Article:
What did Mary, Margaret, Estelle, Carmen, and Jean gain by fleeing the shelter’s confines to “prowl” the city’s streets? They gained freedom from the control of shelter employees and their families, as well as unsupervised access to the city, which they used to visit Harlem and Coney Island, among other places. What this freedom meant to the girls is difficult to say. For Jean, who lived with a foster family in New Jersey, it may have meant unrestricted access to the excitements of New York City. For Estelle, who sought out a boyfriend at Floyd Bennet Field in southeastern Brooklyn, perhaps these few days provided an opportunity to continue a prohibited relationship. For Margaret, who was the oldest of four in a working-class family, maybe the escape was a respite from familial responsibilities.[15] The “Memo: Regarding Escape of Five Girls from the Shelter, August 8, 1944,” provides a small window into a few days in the lives of five of the young women that police, court, and political leaders deemed so threating to the health of the city and nation in wartime. The details of their escape suggest that whatever a few days of unsupervised free time in the city meant to these young women, they went to great lengths to attain it.

Featured image (at top): Eggers & Higgins, 542 5th Ave., New York City. Six girls, Gottscho-Schlesnier, Inc., 1946, Prints and Photographs Division, Library of Congress

Brooksheadshot

Emily Brooks is a Ph.D. candidate in the history department at the Graduate Center of the City University of New York. Her writing has appeared in the Journal of Policy History, processhistory.org, and the gothamcenter.org. She is currently working on a dissertation about anti-vice policing in New York City during World War II.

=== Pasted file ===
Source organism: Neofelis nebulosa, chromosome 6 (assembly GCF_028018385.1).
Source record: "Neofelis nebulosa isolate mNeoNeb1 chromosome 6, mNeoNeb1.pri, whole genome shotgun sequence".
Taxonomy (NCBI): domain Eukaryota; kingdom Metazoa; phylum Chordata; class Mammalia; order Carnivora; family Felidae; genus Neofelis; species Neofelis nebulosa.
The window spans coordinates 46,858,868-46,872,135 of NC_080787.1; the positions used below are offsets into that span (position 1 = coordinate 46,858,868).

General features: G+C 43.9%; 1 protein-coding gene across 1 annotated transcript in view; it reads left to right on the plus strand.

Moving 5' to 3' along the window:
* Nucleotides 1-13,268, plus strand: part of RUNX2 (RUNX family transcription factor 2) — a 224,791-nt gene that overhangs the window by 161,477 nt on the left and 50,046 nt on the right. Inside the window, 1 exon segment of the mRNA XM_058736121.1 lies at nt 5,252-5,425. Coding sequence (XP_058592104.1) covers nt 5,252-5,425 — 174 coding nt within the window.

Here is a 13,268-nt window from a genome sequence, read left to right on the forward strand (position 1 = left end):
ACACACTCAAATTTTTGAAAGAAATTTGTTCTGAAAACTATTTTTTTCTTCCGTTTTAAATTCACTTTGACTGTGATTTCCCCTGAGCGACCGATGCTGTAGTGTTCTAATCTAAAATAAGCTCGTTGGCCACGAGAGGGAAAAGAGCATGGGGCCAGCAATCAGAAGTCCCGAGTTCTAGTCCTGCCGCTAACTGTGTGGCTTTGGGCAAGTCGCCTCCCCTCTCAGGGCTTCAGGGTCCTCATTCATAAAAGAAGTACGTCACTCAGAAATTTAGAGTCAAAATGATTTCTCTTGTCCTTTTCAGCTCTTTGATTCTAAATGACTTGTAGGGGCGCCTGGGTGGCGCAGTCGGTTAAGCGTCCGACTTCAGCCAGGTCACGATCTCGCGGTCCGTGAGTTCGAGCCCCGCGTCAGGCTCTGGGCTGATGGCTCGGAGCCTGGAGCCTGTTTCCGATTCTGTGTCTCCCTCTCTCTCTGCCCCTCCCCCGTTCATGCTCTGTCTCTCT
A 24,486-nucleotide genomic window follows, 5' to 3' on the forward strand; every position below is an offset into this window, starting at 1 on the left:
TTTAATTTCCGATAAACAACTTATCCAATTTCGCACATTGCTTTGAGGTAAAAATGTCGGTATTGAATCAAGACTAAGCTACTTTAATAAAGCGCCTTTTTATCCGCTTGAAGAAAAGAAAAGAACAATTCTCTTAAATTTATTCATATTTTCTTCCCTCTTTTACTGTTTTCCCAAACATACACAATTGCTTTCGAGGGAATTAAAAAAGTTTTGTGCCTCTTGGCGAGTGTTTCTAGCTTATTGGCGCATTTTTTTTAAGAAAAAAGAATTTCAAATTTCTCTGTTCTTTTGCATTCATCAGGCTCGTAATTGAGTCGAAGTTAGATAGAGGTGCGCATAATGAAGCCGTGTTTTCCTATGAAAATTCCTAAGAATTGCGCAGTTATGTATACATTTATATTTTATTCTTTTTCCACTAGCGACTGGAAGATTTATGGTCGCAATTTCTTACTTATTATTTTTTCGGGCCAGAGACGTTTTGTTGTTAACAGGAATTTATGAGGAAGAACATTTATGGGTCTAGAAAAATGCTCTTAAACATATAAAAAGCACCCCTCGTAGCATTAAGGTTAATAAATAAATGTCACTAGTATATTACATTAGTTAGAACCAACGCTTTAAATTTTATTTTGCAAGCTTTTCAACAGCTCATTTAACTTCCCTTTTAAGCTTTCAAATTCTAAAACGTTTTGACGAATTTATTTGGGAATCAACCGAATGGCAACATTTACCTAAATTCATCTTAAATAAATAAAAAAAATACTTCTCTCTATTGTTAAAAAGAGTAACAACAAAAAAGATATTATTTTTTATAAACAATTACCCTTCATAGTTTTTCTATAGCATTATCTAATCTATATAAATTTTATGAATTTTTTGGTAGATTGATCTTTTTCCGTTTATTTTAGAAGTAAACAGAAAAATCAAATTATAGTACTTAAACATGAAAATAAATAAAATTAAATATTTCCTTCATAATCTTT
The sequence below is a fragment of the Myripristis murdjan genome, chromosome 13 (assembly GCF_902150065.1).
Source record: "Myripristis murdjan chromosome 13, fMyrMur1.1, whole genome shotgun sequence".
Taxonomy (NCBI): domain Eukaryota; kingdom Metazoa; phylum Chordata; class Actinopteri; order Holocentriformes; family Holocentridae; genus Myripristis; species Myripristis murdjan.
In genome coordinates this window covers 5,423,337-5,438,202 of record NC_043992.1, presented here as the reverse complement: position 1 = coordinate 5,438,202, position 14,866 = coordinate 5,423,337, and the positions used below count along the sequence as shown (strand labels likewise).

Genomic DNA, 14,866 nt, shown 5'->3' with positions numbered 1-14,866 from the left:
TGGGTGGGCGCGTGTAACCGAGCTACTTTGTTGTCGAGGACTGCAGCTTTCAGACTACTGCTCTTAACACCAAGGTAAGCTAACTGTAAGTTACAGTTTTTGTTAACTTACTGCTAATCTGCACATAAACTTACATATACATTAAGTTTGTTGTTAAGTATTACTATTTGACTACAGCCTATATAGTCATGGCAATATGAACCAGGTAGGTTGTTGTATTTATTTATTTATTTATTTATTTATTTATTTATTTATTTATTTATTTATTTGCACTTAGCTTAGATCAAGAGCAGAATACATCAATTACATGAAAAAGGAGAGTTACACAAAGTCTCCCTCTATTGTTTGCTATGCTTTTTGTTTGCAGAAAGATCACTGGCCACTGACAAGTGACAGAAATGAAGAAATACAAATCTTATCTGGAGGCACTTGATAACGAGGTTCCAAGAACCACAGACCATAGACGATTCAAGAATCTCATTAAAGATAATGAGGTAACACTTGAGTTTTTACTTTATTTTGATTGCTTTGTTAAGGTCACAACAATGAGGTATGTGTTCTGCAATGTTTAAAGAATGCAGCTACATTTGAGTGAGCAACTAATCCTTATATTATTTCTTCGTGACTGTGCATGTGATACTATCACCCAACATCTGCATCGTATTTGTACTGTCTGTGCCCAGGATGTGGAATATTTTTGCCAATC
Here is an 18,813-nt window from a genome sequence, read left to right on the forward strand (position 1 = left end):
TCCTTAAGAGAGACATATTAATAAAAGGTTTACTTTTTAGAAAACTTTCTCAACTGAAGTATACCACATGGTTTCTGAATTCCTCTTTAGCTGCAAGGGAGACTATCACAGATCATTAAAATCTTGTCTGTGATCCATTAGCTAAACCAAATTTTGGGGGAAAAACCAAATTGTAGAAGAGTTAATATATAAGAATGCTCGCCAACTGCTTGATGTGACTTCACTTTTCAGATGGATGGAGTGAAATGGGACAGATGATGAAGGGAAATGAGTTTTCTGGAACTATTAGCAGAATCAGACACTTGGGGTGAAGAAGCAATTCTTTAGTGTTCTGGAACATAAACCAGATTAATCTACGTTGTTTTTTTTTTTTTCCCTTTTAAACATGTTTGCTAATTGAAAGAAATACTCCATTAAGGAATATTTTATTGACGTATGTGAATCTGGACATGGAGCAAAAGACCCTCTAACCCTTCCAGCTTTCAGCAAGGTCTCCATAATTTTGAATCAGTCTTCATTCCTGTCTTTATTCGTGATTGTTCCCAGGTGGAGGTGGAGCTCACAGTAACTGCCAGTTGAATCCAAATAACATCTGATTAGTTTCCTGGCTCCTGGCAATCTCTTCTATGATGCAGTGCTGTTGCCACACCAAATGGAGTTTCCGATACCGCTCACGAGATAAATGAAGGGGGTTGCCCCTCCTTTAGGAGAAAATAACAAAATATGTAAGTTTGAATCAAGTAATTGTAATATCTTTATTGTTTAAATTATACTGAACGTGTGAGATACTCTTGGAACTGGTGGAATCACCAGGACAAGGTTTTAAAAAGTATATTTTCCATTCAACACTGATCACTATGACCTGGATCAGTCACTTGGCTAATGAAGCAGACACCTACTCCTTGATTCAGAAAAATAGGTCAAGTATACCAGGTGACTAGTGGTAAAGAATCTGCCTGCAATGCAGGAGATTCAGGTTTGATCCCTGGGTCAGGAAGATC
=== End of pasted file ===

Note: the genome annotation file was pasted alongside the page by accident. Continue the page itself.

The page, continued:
[1] “4 Year Heat Record Set at 96.3” New York Times, August 5, 1944, 1. Throughout this piece I will use first names only to protect the identities of the young women and their families.

[2] From Wilson D. McKerrow, to Bruce Cobb, Memo: Regarding Escape of Five Girls from the Shelter, August 8, 1944. New York City Municipal Archives, Fiorello La Guardia Collection, Roll 111, Folder 37.

[3] Ibid.

[4] Joseph Goldstein, “Old New York Police Surveillance is Found, Forcing Big Brother Out of Hiding” New York Times, June 16, 2016.

[5] From Wilson D. McKerrow, to Bruce Cobb, Memo: Regarding Escape of Five Girls from the Shelter, August 8, 1944. New York City Municipal Archives, Fiorello La Guardia Collection, Roll 111, Folder 37.

[6] For discussions of the policing of young women in progressive-era New York see Cheryl Hicks, Talk with you like a Woman: African American Women, Justice, and Reform in New York, 1890-1935. (Chapel Hill: University of North Carolina Press, 2010) and Ruth Alexander, The “Girl Problem”: Female Sexual Delinquency in New York, 1900-1930 (Ithaca: Cornell University Press, 1995). For more on the development of juvenile delinquency laws governing girls see Mary E. Odem, Delinquent Daughters: Protecting and Policing Adolescent Female Sexuality in the Unites States, 1885-1920, (Chapel Hill: University of North Carolina Press, 1995).

[7] John D’Emilio Sexual Politics, Sexual Communities: The Making of a Homosexual Minority in the United States, 1940-1970 (Chicago: University of Chicago Press, 1983); Allan Berube, Coming Out Under Fire: The History of Gay Men and Women in World War Two (New York: The Free Press, 1990); Leisa D. Meyer Creating G.I. Jane: Sexuality and Power in the Women’s Army Corps During World War II (New York: Columbia University Press, 1996).

[8] Amanda Littauer, Bad Girls: Young Women, Sex, and Rebellion Before the 1960s (Chapel Hill: University of North Carolina Press, 2015), 19-20.

[9] For examples of how officials handled these federal demands and wartime exigencies in Virginia see Pippa Holloway, Sexuality, Politics and Social Control in Virginia, 1920-1945 (Chapel Hill: University of North Carolina Press, 2006), particularly chapters 6 and 7.

[10] Luis Alvarez uses the zoot suit as a lens through which to explore racialized policing of youth during WWII in The Power of the Zoot: Youth Culture and Resistance during World War II (Oakland: University of California Press, 2009). Clarence Tayler discusses the efforts of the city’s Teacher’s Union to defend African American boys targeted by the police in Civil Rights in New York City: From World War II to the Giuliani Era (New York City: Fordham University Press, 2011), particularly chapter 1 “To Be a Good American: The New York City Teacher’s Union and Race during the Second World War.”